Is the NSA copying everything on the internet - your emails, web traffic, VOIP phone calls? Yep - check out this story:
"AT&T whistleblower: I was forced to connect 'big brother machine'"
Reported by David Edwards and Jason Rhyne
Published: Wednesday November 7, 2007
A former technician at AT&T, who alleges that the telecom forwards virtually all of its internet traffic into a "secret room" to facilitate government spying, says the whole operation reminds him of something out of Orwell's 1984.
Appearing on MSNBC's Countdown program, whistleblower Mark Klein told Keith Olbermann that a copy of all internet traffic passing over AT&T lines was copied into a locked room at the company's San Francisco office -- to which only employees with National Security Agency clearance had access -- via a cable splitting device.
"My job was to connect circuits into the splitter device which was hard-wired to the secret room," said Klein. "And effectively, the splitter copied the entire data stream of those internet cables into the secret room -- and we're talking about phone conversations, email web browsing, everything that goes across the internet."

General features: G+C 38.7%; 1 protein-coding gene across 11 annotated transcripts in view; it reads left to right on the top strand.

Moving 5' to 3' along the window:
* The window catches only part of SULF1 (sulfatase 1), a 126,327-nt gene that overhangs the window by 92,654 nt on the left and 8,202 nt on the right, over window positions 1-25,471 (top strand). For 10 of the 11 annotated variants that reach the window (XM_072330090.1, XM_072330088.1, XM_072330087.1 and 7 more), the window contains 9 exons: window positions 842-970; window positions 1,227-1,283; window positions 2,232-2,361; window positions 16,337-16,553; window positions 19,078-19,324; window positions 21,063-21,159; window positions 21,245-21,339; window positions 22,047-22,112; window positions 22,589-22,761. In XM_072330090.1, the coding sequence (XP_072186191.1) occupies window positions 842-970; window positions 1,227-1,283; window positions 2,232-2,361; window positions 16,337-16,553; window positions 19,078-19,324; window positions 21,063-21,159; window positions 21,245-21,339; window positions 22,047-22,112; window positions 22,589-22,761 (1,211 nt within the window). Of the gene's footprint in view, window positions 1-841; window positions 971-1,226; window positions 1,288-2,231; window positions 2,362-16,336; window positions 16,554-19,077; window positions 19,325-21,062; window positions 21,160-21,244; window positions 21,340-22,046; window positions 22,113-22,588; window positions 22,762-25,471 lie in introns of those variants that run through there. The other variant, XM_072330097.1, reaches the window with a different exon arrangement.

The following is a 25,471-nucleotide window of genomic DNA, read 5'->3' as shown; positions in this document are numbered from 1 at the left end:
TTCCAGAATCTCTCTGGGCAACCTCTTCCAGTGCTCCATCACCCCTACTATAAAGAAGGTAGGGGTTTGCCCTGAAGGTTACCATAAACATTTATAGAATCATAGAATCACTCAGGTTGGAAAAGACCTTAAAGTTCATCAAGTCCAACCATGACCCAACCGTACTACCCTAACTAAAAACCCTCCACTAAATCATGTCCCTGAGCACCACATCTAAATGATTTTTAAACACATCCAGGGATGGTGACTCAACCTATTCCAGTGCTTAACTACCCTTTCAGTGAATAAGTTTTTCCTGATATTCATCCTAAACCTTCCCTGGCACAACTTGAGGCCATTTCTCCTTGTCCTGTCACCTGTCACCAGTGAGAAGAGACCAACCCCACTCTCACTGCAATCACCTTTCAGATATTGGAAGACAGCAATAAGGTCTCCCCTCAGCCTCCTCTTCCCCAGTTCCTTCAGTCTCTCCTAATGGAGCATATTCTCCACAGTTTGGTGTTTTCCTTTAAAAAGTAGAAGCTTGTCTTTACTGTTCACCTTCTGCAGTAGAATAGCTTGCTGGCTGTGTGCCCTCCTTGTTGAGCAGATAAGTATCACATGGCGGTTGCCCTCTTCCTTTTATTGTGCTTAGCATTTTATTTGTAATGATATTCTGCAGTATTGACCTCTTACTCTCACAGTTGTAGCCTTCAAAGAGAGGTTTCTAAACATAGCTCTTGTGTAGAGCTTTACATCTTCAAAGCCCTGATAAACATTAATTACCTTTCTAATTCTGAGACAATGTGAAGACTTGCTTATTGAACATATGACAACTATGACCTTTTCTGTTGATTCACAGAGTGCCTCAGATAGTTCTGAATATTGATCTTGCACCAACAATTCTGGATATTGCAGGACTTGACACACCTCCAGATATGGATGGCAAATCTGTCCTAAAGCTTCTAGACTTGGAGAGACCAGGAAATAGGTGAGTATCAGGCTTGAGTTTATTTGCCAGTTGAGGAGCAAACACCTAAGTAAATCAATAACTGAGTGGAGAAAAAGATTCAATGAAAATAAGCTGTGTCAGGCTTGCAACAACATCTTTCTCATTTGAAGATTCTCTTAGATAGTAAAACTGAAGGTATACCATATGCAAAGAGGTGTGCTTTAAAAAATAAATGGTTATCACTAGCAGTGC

Asked by Olbermann how he knew what was being sent along those particular lines, Klein said it was all part of his former job:
"As a technician, I had the engineering wiring documents, which told me how the splitter was wired to the secret room," Klein continued. "And so I know that whatever went across those cables was copied and the entire data stream was copied..."
According to Klein, that information included internet activity about Americans.
"We're talking about domestic traffic as well as international traffic," Klein said. " And that's what got me upset to begin with."
Previous Bush administration claims that only international communications were being intercepted aren't accurate, Klein says.
"I know the physical equipment, and I know that statement is not true," he added. "It involves millions of communications, a lot of it domestic communications that they're copying wholesale, sweeping up into that secret room."